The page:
Confused  - by Yoksan
I woke up in the middle of the night and clearly saw the word clairvoyance on the ceiling. I'm confused, I know it wasn't real but I could see it so plainly. I lucid dream regularly but never with an objective and I've learned to recognize words and lettering in my dreams but their always inconsistent, random, sometimes disappearing all together. But when I saw "clairvoyance" on my ceiling it was solid, bold, and I was awake. I shrugged off this episode of seeing writing on the walls as a hallucination but should I give it more thought?

Living Geometries and Ancient Language - by: Fabio Evandro 
It was wonderful to have found this page with so many reports from people who go through this experience of seeing writing on the walls. I researched a lot in the Portuguese language, because I live in Brazil and I did not find anything, until I translated a sentence for the English that brought me here. The writings are on the wall in the old language, now I see pictograms that do not make any sense to me, I've seen colorful diamonds in mosaic, with spheres that turned in their surroundings, a very beautiful sight. I continue as everyone seeking an explanation for this, the brain could not create such a manifestation, since they are symbols and geometries that I have never seen before, I believe to be downloads of other dimensions but with our limitations it is difficult to decipher. If we get together trying to figure it out I think we can get somewhere. For those who want to talk, find me at

I Do Too! - by Molly, Martinsburg 
I have blood type AB positive and Idk why but sometimes when I wake up I’ll look at my ceiling or wall and I’ll see these blue, white, or black words on my wall.. the words don’t make any since to me yet there regular words in English.. I can’t remember them but it’s just so strange to see so many paragraphs on my wall next to me.. TvT I wish I could understand why this happens.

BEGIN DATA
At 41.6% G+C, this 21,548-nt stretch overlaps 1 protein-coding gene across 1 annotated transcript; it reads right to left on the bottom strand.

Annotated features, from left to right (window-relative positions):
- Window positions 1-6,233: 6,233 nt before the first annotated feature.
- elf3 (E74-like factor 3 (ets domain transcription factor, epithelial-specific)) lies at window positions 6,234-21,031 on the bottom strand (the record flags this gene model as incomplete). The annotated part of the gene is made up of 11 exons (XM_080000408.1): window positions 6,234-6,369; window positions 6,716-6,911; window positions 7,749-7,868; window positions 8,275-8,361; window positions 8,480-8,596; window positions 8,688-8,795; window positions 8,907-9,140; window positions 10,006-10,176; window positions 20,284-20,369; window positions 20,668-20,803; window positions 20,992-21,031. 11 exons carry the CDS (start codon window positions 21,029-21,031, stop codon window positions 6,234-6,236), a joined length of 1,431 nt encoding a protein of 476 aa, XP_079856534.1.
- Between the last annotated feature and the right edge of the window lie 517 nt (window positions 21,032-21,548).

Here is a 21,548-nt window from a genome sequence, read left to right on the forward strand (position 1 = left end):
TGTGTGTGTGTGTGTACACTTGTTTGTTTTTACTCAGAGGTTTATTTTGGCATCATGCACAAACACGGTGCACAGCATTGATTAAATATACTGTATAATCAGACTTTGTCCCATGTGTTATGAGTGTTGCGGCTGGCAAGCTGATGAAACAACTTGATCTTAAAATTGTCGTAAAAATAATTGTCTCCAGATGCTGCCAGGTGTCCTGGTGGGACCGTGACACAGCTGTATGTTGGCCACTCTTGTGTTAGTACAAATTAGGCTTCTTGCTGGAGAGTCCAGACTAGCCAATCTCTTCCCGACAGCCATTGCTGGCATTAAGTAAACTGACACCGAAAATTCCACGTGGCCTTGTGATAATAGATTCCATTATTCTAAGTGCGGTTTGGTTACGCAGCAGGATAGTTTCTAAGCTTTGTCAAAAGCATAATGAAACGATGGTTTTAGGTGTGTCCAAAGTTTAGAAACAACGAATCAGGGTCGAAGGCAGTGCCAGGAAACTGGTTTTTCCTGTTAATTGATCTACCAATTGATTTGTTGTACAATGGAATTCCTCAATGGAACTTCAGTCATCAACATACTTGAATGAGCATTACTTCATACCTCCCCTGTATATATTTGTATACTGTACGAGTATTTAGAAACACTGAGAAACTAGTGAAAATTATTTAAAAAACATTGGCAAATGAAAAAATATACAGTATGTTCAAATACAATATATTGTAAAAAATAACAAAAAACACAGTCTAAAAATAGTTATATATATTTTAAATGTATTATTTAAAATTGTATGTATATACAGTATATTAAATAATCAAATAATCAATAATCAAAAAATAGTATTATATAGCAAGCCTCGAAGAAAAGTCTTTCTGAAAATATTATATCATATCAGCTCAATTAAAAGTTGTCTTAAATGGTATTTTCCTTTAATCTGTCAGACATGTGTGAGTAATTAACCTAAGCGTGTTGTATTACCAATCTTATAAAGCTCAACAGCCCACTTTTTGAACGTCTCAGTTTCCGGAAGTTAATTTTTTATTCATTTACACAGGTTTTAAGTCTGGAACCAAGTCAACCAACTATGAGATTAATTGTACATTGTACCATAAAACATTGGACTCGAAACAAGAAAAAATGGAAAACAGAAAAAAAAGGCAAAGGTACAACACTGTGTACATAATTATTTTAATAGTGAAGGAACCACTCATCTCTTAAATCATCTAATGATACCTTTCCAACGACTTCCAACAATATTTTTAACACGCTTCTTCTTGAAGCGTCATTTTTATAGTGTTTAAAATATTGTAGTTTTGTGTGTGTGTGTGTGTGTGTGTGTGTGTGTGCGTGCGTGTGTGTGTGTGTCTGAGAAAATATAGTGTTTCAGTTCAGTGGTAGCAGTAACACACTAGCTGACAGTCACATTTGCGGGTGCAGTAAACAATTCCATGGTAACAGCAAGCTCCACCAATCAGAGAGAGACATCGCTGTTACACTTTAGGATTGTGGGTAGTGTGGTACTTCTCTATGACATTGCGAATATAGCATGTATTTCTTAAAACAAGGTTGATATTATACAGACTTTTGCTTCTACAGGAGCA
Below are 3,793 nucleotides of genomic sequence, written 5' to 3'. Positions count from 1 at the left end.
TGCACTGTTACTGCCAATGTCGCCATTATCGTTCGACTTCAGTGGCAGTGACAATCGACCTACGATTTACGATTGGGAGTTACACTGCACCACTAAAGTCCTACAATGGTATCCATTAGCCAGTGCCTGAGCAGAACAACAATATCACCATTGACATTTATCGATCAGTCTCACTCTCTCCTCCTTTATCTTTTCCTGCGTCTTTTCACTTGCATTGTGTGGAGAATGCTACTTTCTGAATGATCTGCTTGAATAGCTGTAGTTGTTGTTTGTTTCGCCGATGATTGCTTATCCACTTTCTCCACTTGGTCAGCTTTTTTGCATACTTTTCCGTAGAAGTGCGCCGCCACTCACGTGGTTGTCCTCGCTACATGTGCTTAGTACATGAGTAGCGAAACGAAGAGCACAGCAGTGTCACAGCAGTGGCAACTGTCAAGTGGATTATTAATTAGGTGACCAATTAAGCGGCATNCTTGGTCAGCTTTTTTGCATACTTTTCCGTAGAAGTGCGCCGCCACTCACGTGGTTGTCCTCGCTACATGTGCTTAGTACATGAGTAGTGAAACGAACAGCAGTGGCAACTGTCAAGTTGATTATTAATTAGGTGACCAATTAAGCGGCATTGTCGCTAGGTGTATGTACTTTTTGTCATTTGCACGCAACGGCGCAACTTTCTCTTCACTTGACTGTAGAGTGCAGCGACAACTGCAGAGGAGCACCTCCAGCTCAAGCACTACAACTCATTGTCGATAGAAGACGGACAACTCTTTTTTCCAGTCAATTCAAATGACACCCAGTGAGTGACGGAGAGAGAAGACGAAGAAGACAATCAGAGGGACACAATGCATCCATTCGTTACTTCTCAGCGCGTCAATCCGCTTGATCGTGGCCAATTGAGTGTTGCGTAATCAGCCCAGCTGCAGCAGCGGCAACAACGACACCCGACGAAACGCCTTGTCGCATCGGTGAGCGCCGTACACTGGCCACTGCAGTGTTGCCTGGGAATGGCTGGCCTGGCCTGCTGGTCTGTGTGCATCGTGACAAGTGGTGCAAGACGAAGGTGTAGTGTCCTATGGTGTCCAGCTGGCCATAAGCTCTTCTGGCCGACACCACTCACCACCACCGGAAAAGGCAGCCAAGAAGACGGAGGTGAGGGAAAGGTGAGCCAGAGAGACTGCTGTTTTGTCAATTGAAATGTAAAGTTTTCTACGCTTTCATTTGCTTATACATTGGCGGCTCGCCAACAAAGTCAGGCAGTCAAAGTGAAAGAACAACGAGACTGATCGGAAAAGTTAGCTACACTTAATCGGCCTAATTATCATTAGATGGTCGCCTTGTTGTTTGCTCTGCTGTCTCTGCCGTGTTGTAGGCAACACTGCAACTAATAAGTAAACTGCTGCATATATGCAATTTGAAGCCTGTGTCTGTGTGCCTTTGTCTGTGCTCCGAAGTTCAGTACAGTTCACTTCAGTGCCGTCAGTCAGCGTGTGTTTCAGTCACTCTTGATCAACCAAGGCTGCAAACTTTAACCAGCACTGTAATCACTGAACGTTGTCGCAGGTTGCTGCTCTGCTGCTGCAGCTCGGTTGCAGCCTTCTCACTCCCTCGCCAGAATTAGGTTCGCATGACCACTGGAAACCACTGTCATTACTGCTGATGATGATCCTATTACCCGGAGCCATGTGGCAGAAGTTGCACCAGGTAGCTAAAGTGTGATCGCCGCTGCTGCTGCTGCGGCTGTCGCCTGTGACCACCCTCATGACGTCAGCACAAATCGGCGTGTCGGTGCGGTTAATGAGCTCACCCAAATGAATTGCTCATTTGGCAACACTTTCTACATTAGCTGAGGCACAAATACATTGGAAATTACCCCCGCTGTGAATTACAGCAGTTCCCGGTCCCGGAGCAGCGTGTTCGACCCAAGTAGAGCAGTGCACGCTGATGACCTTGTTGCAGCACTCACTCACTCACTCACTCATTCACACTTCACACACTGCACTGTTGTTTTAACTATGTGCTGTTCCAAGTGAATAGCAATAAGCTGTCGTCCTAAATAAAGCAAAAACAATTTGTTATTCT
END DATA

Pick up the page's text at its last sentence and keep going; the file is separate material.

Writing On The Ceiling - by Blackbird8
Have just woken 4-5 times last night to see the glyphs on my ceiling again. Mine are pale against the dark ceiling. Not illuminated but still quite clear. The first time I saw them about two years ago my whole ceiling was covered in a Mayan style design. Perfectly symmetrical. It was so beautiful. Have seen them maybe 6 times since and they are more Sumerian style now. I know I am wide awake when I look up at them. They last a minute or so then fade out gently. It’s amazing and a relief to find so many others are seeing them too. What’s going on.

I'm Seeing Writing On The Walls Too! - by Shana (Sartell MN USA)
I had been seeing writing on the walls a few times before, usually it’s related to my cerebral pressure being up and I usually recognize the words as something I read earlier in the evening. However tonight I was laying in bed trying to fall asleep and symbols started to appear on the wall. Now I did fall earlier in the night but did not hit my head and I was feeling in a fog all day earlier today for some weird reason.  The closest description I can think of what I saw tonight was similar to the Hebrew alphabet and it had a gold tint to it as it appeared on the wall. I do have RH negative blood and it always seems to happen when I am almost ready to fall asleep. I have had experiences with the paranormal over the years and recently even knew at late in the evening instantly where my husband was when he did not come home from work and had gotten in trouble. Where he was just literally popped in my head at 3 am while I was cleaning the kitchen since I was worried about him. 

Seeing Mayan Writing - by Louise (Inland Empire CA)
I wake up at least 3 times a month and looked at the wall through the doorway of our room in front of me and see Mayan type of writings or actual Mayan paintings.  Sometimes the pictures seem to be in motion. I do have 2 pictures of Mayan warriors in the house but down stairs. Also I see outlines of men and women in green and plaid shirts or gowns. They are transparent. They just stand there outside the door never come in the door. It really bothers me that I can't explain what is going on.

Help Me Understand - by Nikki (Atlanta GA)